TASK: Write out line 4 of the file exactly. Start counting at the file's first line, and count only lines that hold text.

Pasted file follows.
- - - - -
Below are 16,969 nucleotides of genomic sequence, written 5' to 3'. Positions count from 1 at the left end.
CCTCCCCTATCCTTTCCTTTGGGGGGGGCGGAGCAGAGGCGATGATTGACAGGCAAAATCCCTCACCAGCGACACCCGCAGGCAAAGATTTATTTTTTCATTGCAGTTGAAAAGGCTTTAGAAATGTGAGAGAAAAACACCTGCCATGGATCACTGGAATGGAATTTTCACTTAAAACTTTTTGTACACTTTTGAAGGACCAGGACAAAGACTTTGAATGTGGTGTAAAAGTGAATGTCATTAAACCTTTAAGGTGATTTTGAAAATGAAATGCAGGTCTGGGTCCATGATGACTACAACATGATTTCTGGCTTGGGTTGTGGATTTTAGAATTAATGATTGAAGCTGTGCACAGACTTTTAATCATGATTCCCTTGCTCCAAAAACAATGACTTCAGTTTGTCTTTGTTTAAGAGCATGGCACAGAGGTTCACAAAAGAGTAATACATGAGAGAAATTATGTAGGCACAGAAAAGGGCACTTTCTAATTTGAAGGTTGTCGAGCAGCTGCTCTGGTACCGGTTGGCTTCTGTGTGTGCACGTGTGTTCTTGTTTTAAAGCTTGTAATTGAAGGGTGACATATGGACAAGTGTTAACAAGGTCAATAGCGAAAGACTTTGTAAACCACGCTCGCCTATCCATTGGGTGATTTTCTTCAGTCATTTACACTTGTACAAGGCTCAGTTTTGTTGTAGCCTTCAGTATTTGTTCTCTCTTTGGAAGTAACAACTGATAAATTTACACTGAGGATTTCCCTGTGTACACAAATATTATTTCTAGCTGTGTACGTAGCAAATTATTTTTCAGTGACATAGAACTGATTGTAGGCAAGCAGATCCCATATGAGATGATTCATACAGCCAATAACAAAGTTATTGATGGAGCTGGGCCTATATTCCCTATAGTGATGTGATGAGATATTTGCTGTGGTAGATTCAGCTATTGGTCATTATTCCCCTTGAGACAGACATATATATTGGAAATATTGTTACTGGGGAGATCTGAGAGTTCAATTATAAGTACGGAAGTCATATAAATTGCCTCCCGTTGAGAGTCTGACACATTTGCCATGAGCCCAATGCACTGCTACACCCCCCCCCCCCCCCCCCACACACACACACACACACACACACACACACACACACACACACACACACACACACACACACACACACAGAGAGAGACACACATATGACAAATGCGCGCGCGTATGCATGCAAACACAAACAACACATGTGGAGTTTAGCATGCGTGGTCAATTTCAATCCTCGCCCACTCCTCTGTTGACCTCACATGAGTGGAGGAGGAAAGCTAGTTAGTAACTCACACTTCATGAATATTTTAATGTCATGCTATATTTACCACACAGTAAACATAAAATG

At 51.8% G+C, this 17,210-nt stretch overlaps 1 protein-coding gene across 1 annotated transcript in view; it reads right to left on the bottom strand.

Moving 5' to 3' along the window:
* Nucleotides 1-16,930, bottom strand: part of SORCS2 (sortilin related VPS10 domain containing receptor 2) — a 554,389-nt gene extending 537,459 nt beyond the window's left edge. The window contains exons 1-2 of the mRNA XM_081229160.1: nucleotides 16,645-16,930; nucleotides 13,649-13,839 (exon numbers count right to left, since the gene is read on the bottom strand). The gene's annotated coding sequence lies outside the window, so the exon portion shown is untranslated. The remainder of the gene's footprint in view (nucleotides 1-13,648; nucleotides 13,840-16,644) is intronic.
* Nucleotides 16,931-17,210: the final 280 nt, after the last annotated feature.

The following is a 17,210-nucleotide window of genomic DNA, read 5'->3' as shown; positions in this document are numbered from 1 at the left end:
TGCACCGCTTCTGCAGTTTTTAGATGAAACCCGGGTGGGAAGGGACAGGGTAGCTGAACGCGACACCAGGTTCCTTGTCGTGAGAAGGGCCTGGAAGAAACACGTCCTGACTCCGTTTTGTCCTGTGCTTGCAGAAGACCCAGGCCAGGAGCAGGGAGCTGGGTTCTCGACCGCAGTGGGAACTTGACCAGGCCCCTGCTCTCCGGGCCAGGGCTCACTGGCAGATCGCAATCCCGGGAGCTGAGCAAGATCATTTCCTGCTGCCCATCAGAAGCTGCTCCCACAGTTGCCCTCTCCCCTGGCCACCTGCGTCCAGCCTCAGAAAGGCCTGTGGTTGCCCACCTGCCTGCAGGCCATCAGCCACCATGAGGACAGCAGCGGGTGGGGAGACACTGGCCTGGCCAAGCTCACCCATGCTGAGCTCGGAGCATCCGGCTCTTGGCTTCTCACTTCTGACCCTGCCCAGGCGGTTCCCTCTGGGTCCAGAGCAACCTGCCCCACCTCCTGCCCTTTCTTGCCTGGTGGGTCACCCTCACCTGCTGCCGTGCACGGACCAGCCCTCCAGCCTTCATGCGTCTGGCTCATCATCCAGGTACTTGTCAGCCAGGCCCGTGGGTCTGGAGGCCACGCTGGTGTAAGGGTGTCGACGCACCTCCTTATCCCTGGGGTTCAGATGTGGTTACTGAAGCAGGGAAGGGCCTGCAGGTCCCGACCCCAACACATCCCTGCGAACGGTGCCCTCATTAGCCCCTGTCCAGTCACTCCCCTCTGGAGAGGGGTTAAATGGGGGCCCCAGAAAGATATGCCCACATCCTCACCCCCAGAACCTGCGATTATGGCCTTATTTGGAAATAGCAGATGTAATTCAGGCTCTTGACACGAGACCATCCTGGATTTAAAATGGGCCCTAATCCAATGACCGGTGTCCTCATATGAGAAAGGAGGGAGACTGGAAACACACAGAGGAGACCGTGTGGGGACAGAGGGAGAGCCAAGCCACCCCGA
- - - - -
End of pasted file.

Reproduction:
Moving 5' to 3' along the window: